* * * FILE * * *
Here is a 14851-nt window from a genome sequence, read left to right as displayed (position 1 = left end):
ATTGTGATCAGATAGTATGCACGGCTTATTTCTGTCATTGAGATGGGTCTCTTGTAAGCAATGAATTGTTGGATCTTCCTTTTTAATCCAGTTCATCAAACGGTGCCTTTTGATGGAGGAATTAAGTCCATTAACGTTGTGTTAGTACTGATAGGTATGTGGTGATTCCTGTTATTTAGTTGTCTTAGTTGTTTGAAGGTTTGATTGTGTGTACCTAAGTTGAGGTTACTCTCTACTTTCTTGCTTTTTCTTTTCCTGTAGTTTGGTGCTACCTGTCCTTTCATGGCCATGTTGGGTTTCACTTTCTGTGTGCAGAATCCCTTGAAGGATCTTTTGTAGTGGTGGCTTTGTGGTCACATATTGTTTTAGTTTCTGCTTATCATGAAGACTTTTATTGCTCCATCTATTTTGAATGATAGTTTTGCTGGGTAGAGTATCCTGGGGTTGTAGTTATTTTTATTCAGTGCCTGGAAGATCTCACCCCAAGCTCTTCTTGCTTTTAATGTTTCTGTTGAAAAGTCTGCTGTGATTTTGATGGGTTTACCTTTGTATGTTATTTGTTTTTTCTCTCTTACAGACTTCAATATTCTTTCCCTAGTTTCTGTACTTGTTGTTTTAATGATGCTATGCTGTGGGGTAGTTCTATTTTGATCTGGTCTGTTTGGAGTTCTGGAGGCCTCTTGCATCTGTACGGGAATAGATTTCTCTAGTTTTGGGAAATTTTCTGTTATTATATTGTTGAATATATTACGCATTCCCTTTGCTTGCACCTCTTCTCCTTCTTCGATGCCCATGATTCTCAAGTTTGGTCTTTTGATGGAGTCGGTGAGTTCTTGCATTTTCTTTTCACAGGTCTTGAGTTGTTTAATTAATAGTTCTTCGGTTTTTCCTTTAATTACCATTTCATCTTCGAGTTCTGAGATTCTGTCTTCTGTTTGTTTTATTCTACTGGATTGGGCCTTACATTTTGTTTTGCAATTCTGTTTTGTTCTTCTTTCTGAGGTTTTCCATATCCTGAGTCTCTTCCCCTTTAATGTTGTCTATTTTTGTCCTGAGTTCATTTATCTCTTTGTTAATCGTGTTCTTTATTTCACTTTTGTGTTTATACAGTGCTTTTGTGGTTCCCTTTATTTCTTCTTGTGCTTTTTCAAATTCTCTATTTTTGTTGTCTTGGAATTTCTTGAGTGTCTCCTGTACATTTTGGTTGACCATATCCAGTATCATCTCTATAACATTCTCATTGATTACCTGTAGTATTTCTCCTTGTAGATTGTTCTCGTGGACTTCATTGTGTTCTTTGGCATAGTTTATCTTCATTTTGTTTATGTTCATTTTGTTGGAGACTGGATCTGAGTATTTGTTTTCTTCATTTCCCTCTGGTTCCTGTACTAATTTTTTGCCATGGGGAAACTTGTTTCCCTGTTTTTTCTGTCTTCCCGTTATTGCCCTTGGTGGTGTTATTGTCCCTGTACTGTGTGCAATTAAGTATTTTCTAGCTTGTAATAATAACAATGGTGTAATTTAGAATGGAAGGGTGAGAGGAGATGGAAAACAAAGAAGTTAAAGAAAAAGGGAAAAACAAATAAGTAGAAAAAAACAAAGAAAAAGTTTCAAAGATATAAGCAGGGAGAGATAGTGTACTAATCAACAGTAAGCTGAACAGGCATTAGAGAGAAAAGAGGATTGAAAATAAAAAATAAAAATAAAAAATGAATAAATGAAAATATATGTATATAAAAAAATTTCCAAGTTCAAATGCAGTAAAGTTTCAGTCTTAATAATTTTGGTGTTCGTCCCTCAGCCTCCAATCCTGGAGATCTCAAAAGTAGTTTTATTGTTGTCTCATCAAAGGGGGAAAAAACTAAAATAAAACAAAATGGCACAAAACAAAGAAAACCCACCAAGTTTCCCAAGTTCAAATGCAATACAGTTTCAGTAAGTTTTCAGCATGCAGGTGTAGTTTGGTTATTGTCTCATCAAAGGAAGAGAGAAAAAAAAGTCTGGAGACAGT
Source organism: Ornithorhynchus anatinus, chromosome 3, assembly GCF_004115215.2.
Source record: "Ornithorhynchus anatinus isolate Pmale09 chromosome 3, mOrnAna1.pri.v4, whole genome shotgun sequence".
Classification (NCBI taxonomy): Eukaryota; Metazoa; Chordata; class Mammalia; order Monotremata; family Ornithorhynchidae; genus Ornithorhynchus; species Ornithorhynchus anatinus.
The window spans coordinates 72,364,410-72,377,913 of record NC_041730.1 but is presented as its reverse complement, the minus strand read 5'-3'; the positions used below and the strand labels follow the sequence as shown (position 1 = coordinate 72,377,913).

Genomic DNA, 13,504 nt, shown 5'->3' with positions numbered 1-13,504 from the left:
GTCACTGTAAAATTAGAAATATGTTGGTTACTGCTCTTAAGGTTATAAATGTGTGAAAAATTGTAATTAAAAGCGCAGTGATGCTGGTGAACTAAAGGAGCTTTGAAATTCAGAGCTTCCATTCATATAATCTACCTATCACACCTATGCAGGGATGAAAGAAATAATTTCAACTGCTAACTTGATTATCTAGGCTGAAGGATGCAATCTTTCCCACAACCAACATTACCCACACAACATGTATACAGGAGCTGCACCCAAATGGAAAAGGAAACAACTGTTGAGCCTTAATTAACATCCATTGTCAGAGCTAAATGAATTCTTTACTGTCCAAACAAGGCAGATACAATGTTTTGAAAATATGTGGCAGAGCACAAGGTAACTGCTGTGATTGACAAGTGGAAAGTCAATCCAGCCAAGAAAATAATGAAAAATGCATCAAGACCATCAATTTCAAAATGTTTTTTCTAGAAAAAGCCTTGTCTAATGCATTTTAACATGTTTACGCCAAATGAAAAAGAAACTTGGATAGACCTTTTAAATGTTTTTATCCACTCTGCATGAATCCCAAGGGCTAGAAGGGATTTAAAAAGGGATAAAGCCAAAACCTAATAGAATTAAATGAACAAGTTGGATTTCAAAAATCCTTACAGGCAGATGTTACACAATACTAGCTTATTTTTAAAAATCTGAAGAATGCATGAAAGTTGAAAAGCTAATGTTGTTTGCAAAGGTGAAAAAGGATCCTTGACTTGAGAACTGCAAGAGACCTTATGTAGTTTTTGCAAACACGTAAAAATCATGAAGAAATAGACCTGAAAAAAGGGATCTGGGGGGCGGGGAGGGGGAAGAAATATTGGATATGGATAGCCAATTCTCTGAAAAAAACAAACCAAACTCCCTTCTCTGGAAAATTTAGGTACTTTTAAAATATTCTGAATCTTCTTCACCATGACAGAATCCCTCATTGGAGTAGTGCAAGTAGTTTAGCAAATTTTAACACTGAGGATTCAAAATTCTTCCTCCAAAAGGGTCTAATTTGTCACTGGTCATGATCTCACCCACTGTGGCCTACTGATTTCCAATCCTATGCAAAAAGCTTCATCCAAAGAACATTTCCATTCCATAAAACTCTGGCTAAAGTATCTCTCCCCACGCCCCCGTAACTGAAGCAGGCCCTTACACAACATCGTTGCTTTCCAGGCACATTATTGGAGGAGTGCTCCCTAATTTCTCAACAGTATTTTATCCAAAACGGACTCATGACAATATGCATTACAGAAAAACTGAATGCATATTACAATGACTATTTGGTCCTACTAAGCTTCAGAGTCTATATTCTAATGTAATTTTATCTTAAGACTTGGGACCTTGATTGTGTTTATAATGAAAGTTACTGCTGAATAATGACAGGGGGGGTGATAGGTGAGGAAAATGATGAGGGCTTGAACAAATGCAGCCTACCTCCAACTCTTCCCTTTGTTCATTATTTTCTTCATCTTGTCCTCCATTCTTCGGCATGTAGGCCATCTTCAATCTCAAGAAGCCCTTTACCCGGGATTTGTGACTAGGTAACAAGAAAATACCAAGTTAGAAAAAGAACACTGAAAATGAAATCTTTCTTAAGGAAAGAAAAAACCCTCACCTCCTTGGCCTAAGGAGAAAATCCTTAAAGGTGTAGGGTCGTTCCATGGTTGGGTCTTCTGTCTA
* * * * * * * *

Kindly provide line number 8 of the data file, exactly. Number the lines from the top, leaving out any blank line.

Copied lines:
GTCACTGTAAAATTAGAAATATGTTGGTTACTGCTCTTAAGGTTATAAATGTGTGAAAAATTGTAATTAAAAGCGCAGTGATGCTGGTGAACTAAAGGAGCTTTGAAATTCAGAGCTTCCATTCATATAATCTACCTATCACACCTATGCAGGGATGAAAGAAATAATTTCAACTGCTAACTTGATTATCTAGGCTGAAGGATGCAATCTTTCCCACAACCAACATTACCCACACAACATGTATACAGGAGCTGCACCCAAATGGAAAAGGAAACAACTGTTGAGCCTTAATTAACATCCATTGTCAGAGCTAAATGAATTCTTTACTGTCCAAACAAGGCAGATACAATGTTTTGAAAATATGTGGCAGAGCACAAGGTAACTGCTGTGATTGACAAGTGGAAAGTCAATCCAGCCAAGAAAATAATGAAAAATGCATCAAGACCATCAATTTCAAAATGTTTTTTCTAGAAAAAGCCTTGTCTAATGCATTTTAACATGTTTACGCCAAATGAAAAAGAAACTTGGATAGACCTTTTAAATGTTTTTATCCACTCTGCATGAATCCCAAGGGCTAGAAGGGATTTAAAAAGGGATAAAGCCAAAACCTAATAGAATTAAATGAACAAGTTGGATTTCAAAAATCCTTACAGGCAGATGTTACACAATACTAGCTTATTTTTAAAAATCTGAAGAATGCATGAAAGTTGAAAAGCTAATGTTGTTTGCAAAGGTGAAAAAGGATCCTTGACTTGAGAACTGCAAGAGACCTTATGTAGTTTTTGCAAACACGTAAAAATCATGAAGAAATAGACCTGAAAAAAGGGATCTGGGGGGCGGGGAGGGGGAAGAAATATTGGATATGGATAGCCAATTCTCTGAAAAAAACAAACCAAACTCCCTTCTCTGGAAAATTTAGGTACTTTTAAAATATTCTGAATCTTCTTCACCATGACAGAATCCCTCATTGGAGTAGTGCAAGTAGTTTAGCAAATTTTAACACTGAGGATTCAAAATTCTTCCTCCAAAAGGGTCTAATTTGTCACTGGTCATGATCTCACCCACTGTGGCCTACTGATTTCCAATCCTATGCAAAAAGCTTCATCCAAAGAACATTTCCATTCCATAAAACTCTGGCTAAAGTATCTCTCCCCACGCCCCCGTAACTGAAGCAGGCCCTTACACAACATCGTTGCTTTCCAGGCACATTATTGGAGGAGTGCTCCCTAATTTCTCAACAGTATTTTATCCAAAACGGACTCATGACAATATGCATTACAGAAAAACTGAATGCATATTACAATGACTATTTGGTCCTACTAAGCTTCAGAGTCTATATTCTAATGTAATTTTATCTTAAGACTTGGGACCTTGATTGTGTTTATAATGAAAGTTACTGCTGAATAATGACAGGGGGGGTGATAGGTGAGGAAAATGATGAGGGCTTGAACAAATGCAGCCTACCTCCAACTCTTCCCTTTGTTCATTATTTTCTTCATCTTGTCCTCCATTCTTCGGCATGTAGGCCATCTTCAATCTCAAGAAGCCCTTTACCCGGGATTTGTGACTAGGTAACAAGAAAATACCAAGTTAGAAAAAGAACACTGAAAATGAAATCTTTCTTAAGGAAAGAAAAAACCCTCACCTCCTTGGCCTAAGGAGAAAATCCTTAAAGGTGTAGGGTCGTTCCATGGTTGGGTCTTCTGTCTA